Ethics implications Utilitarian: This ethics states the correctness of an action depends on the value of its consequences, and the usefulness can be rationally estimated. It views that the morally right action is the action that produces the most good (Hayry, 2002). The central idea of the utilitarian theory is that ethics is a reality, which can be demonstrated. It starts from the elementary motivations of human nature seeking happiness or pleasure, and to escape suffering. Utilitarianism is also distinguished by impartiality and agent-neutrality. The happiness of everyone counts equally. Kantian: Kantian ethics is a deontological ethical theory and based on the idea of moral duty. It stated that goodwill is the only intrinsically good thing and that an action is only good if it is performed out of duty, rather than out of practical need or desire (Betzler, 2008). Kant’s ethics has been criticized, because it fails to provide specific enough ethics to affect decision making and deals with abstract ideas, rather than practical situation. Virtue ethics: Virtue ethics refers to ethical systems that focus on what sort of person one should try to be. Virtue ethics is contrasted with the dominant method of doing ethics in philosophy that focuses on actions (Jost & Wuerth, 2011). For example, both Kantian and utilitarian systems try to provide guiding principles for actions that allow a person to decide, how to behave in any given situation. At the same time, virtue ethics focuses on what makes a person good rather than good actions. Occupy Wall Street is an especially interesting collective action movement, because it embodies a distinctive and pervasive shift in ethical orientation. The purpose of peaceful protest is to point out some kind of wrongdoing and some situation needs to be remedied (Haidt, 2012). If protesters themselves commit ethical violations during the course of their protest, they lose all credibility. Civil disobedience refers to acts which are illegal, but still ethical. OWS is a peaceful, powerful and growing movement. There have been few violent incidents. In this movement, Kantian theory is best applied, because it focuses on actions and practical situations. In the movement, it is important for the protesters to control their behavior and perform their duty with good intention and willing (Jost & Wuerth, 2011). For example, the main intention of this movement is to cleaning up corruption: financial recklessness, corporate lobbyists and corporate power interfering with politics.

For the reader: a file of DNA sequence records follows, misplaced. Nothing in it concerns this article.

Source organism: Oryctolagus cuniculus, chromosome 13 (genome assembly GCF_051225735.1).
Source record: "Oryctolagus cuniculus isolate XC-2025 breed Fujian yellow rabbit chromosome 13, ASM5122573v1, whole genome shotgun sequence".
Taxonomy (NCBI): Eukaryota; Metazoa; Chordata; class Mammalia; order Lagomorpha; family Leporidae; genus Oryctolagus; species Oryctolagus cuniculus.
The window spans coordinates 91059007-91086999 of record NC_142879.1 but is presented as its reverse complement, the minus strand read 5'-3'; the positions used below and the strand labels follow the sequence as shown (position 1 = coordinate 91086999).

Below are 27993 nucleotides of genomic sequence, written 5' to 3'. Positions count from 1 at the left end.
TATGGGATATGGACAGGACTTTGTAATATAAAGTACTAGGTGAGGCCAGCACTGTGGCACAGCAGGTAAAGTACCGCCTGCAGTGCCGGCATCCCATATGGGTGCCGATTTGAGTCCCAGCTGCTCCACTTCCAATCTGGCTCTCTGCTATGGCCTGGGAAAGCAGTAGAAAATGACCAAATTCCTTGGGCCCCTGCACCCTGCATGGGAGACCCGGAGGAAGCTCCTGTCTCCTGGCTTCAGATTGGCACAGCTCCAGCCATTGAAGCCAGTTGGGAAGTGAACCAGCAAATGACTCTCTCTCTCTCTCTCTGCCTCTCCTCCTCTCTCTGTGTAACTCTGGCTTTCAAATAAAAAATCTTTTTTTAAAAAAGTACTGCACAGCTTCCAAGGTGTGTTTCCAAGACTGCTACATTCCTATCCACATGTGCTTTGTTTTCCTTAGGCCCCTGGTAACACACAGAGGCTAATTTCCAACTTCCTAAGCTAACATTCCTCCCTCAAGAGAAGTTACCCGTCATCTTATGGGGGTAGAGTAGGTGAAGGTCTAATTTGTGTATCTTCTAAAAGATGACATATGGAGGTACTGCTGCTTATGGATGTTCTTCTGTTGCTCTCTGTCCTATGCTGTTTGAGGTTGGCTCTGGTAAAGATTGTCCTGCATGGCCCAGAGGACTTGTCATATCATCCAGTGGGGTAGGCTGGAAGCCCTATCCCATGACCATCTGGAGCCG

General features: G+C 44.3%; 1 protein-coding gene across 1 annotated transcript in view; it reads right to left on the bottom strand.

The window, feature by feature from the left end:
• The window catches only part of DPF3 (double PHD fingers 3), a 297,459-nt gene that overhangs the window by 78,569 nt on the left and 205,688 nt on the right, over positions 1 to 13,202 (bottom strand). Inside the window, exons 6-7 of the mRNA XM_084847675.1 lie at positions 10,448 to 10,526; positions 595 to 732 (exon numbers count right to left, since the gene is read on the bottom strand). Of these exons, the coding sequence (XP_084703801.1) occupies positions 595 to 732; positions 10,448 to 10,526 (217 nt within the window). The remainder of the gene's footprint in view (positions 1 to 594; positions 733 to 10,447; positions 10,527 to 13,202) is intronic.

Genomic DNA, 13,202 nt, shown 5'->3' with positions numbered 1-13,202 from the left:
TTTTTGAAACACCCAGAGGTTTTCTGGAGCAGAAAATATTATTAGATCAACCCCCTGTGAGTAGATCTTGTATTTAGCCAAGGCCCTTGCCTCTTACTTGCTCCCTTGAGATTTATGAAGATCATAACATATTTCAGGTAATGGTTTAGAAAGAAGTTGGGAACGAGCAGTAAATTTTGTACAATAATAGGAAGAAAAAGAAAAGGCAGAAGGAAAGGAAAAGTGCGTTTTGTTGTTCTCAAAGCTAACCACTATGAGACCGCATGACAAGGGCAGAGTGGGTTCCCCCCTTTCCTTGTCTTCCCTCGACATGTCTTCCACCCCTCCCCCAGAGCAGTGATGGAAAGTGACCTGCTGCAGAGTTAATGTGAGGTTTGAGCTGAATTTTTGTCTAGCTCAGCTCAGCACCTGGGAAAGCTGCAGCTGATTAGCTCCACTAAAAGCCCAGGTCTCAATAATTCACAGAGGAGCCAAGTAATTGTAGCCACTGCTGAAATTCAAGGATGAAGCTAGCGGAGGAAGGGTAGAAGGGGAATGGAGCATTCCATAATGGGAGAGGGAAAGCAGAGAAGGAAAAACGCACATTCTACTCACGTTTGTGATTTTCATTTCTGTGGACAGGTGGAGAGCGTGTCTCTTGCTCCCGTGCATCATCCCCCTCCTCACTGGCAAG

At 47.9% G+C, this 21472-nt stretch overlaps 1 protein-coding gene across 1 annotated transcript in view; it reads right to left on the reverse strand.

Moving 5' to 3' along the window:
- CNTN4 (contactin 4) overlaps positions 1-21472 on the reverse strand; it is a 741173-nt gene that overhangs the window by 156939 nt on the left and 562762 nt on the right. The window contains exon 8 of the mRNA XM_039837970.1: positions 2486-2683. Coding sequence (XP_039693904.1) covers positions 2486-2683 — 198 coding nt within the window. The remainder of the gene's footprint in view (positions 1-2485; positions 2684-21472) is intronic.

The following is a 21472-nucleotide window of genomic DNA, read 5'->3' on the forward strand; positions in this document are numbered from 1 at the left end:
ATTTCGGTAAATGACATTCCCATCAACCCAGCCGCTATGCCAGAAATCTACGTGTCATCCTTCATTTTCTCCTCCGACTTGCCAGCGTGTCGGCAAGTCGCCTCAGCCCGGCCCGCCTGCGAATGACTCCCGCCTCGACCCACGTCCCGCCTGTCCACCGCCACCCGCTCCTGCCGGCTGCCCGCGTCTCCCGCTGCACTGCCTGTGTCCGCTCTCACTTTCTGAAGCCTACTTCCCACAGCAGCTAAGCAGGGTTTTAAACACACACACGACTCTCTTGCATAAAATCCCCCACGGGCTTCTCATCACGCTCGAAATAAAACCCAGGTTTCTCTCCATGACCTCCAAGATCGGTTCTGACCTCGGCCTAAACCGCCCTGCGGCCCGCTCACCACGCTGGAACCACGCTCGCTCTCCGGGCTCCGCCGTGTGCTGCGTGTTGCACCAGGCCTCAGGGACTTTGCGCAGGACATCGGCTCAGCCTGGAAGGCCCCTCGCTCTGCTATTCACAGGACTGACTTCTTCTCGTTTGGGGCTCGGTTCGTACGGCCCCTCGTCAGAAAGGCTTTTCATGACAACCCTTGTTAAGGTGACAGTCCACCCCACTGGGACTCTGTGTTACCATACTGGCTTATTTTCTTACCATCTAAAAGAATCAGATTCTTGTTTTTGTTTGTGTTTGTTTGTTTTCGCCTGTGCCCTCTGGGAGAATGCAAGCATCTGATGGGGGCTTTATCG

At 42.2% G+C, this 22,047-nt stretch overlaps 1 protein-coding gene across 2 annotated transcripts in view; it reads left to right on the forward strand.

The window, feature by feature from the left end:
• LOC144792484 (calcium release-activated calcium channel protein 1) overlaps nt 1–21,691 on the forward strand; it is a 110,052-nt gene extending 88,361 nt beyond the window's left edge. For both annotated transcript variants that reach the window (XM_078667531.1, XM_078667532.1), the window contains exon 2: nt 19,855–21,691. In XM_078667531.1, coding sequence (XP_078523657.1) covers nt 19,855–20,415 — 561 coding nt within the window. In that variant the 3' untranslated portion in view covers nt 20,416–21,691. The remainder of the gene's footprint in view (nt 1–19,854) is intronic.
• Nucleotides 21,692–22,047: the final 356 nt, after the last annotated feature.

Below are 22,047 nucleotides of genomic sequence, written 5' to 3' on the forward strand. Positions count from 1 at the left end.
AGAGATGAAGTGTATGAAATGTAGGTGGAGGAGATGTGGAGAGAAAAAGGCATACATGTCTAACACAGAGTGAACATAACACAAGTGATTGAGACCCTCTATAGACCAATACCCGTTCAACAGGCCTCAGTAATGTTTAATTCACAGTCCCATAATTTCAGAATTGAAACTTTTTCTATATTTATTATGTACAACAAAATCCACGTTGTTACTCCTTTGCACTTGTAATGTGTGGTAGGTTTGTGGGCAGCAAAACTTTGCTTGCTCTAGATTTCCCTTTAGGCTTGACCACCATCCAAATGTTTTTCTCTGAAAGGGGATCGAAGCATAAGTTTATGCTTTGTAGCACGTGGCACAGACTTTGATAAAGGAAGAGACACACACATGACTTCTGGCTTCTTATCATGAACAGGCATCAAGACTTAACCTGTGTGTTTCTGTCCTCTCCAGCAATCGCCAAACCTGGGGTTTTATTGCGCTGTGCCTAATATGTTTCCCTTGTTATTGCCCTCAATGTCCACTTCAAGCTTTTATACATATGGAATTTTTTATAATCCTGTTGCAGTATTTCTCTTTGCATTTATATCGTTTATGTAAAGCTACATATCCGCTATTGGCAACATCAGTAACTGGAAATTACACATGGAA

Responsible for income inequality In the US economy, the major trend is growing gap between the poorest and richest sectors. Data from a number of sources refers that income inequality has grown significantly since the late 1970s, after several decades of stability (Tenebrarum, 2011). This gap is increased between the middle class and to earners with the disparity of income and wealth. Income is the flow of earnings paid for the employment of a resource. For example, wages and salaries are paid for the employment of labor; interest and dividends are paid for the employment of financial capital; rent is paid for the employment of real estate. There are various reasons that are responsible for the income inequality and wealth distribution in the US. Expertise, productiveness and work experience, inheritance, gender, and race have strong influence on distribution of personal income. Following are the main reasons of income inequality in US: Race and gender disparities: Income levels vary by gender and race. Women consider factors other than salary when looking for employment. They are more likely to work for governments or non-profits that pay less than the private sector (Shi, 2011). Women receive fewer promotions and opportunities for occupation and economic advancement than others. So, these gender disparities are responsible for income inequality. Taxation: Another factor in income inequality is the tax rate. A progressive tax is a tax by which the tax rate increases as the taxable base amount increases (Hacker & Pierson, 2010). But in the US, overall income tax rates are below the OECD average and it has been declining after 2005. Education and technology: Income differences between the different levels of educational attainment have increased. Expertise and skills certified degree translates into increased occupational qualification, which leads to greater economic rewards (Martinez, 2007). In US, post industrial society requires more and more expertise, while manufacturing sector employed secondary educated employees that reduces their wages and salaries and increase inequality. Political parties: Political parties and presidents are also responsible for income inequality and wealth distribution in the US. Political parties have led to a trend of declining labor union membership rates and resulting diminishing political clout, decreased expenditure on social services, and less government redistribution (Tenebrarum, 2011). There is strong relation between the party of the president and income inequality in America since 1948. Under Democratic presidents, the greatest income gains at the bottom of the income scale. In contrast, under Republican presidents, gains were much less but growth there was concentrated towards the top. So, these reasons, immigration, globalization, decline of labor, trade and political parties are responsible for income inequality and wealth distribution in the US (Martinez, 2007). This did not happen suddenly, but it has been grown from 1970s over a long time period.